FDA Announces Irbesartan Recall, After Cancer-Causing Chemical Turns Up in More Generic ARBs

Published on January 22, 2019 by Laurie Villanueva

The U.S. Food & Drug Administration (FDA) has announced another irbesartan recall, after unacceptable amounts of N-Nitrosodiethylamine (NDEA) were detected in the active ingredient used to make the medication.

Irbesartan Recall Third Involving Contaminated ARBs this Month

According to the agency, the recall involves one lot of irbesartan and seven lots of irbesartan HCTZ combination tablets distributed by Solco Healthcare LLC, a subsidiary of Prinston Pharmaceutical Inc.

Patients taking medications included in the irbesartan recall should contact their pharmacist for a replacement. However, they should not stop using their medication until they have obtained a replacement, as doing so could lead to serious adverse events.

This is the third time in a month that the FDA has recalled a generic angiotensin II receptor blockers (ARB) contaminated with a potentially cancer-causing chemical.

Earlier this month, Torrent Pharmaceuticals expanded its recall of generic losartan tablets to include two additional lots. The company’s initial losartan recall was announced last month and included 8 lots.

On December 31st, Aurobindo Pharma USA recalled 80 lots of amlodipine valsartan, valsartan HCTZ, and single-ingredient valsartan tablets after NDEA was detected in those medications.

Valsartan, Losartan, and Irbesartan Recall Announcements Began Last June

ARBs are indicated to treat patients suffering from:

  • Hypertension (high blood pressure)
  • Hypertensive patients with Left Ventricular Hypertrophy
  • Nephropathy associates with Type 2 diabetes

Since June, numerous generic drug makers around the world have recalled ARBs contaminated with NDEA or N-nitrosodimethylamine (NDMA), including:

  • Single-ingredient valsartan
  • Amlodipine in combination with valsartan
  • Valsartan HCTZ
  • Single-ingredient irbesartan
  • Irbesartan HCTZ
  • Single-ingredient losartan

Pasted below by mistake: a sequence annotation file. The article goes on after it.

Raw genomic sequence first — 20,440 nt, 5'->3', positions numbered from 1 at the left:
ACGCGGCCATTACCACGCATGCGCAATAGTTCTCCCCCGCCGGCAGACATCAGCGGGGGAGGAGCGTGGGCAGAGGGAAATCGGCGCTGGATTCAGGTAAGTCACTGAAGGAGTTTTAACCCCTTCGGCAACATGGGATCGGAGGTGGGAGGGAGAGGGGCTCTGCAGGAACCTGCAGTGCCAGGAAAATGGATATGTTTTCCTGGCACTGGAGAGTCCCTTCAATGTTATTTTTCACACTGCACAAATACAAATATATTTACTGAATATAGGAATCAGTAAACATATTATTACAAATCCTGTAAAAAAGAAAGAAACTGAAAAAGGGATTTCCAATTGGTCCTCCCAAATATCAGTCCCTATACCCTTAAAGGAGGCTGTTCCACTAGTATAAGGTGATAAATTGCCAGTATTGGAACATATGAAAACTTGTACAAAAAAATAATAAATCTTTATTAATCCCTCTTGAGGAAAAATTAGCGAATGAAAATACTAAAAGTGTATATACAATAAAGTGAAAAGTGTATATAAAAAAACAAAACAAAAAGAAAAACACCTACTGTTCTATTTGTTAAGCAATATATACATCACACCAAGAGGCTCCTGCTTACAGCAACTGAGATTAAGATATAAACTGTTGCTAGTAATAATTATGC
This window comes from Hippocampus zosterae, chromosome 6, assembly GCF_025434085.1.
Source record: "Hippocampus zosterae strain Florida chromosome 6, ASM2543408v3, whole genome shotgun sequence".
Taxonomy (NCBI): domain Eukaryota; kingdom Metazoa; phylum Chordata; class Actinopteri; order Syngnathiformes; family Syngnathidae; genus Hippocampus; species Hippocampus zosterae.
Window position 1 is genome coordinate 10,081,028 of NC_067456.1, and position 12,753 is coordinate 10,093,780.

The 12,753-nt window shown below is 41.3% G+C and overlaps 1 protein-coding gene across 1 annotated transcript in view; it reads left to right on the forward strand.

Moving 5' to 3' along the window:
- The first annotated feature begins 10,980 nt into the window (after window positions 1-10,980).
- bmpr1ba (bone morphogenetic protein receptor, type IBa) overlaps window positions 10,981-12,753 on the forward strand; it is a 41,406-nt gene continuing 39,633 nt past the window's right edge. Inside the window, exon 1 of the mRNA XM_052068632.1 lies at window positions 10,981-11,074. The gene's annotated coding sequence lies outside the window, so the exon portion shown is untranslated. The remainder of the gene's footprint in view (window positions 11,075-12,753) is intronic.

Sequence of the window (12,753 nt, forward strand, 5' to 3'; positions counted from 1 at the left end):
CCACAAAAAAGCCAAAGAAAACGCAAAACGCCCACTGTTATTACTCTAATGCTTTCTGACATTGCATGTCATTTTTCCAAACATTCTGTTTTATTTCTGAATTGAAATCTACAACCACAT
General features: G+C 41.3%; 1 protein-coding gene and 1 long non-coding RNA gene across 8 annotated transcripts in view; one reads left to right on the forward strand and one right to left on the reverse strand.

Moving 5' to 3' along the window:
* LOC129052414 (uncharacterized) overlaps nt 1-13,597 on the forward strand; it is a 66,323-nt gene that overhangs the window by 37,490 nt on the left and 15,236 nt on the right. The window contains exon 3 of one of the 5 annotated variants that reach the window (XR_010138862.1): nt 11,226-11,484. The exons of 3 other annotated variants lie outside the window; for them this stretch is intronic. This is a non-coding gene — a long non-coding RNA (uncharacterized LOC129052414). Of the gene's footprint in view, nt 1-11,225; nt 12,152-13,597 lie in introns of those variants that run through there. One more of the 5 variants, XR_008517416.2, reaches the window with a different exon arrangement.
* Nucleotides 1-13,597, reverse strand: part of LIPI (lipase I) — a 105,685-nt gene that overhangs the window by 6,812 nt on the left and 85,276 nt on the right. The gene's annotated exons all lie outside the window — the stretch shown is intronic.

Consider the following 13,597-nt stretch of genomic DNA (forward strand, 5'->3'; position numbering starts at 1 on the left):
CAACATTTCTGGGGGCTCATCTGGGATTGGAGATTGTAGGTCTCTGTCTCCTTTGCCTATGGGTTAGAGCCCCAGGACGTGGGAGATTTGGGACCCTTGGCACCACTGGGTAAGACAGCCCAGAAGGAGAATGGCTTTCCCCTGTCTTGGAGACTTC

• Amlodipine in combination with losartan
  • Losartan HCTZ

The FDA has posted updated lists of  valsartan products under recalllosartan medications under recall, and irbesartan products under recall at its website.

NDEA and NDMA belong to a class of chemical compounds called nitrosamines. Animals tests involving rats and mice suggest exposure to high levels of NDEA or NDMA can cause liver cancer, kidney cancer, colorectal cancer, respiratory, stomach cancer, and bladder cancer.

In addition to Torrent, Aurobindo, and Prinston, other generic drug makers forced to recall ARBs include Teva Pharmaceuticals, Mylan Pharmaceuticals, Sandoz, ScieGen Pharmaceuticals, Camber Pharmaceuticals, and Major Pharmaceuticals.

Contaminated ARBs Traced to Two Overseas Suppliers

The contaminated active ingredients used in recalled valsartan, irbesartan, and losartan products have been traced to two overseas suppliers: China-based Zhejiang Huahai Pharmaceuticals and Hetero Labs of India.

According to the FDA, NDEA and NDMA may have occurred as byproducts of the manufacturing process used by these two companies. That production method has been in use since 2014, so it’s likely that contaminated IRBs have been in circulation for over four years.

In November, the FDA issued a Warning Letter to Zhejiang Huahai Pharmaceuticals, after an agency inspection turned up numerous problems at its manufacturing plant in China. The company is also subject to an import alert that prohibits its products from entering the United States.

The FDA is now testing all ARBs for the presence of NDEA or NDMA. Since the recalls began, the agency has also updated its testing methods and established acceptable intake levels for nitrosamine impurities in ARBs.

More than a dozen plaintiffs throughout the United States have since filed lawsuits for cancer and other injuries allegedly caused by recalled valsartan. On January 31st, the U.S. Judicial Panel on Multidistrict Litigation will hold oral arguments on a proposal to centralize all federally-filed valsartan lawsuits in a single U.S. District Court for coordinated discovery and other pretrial proceedings.

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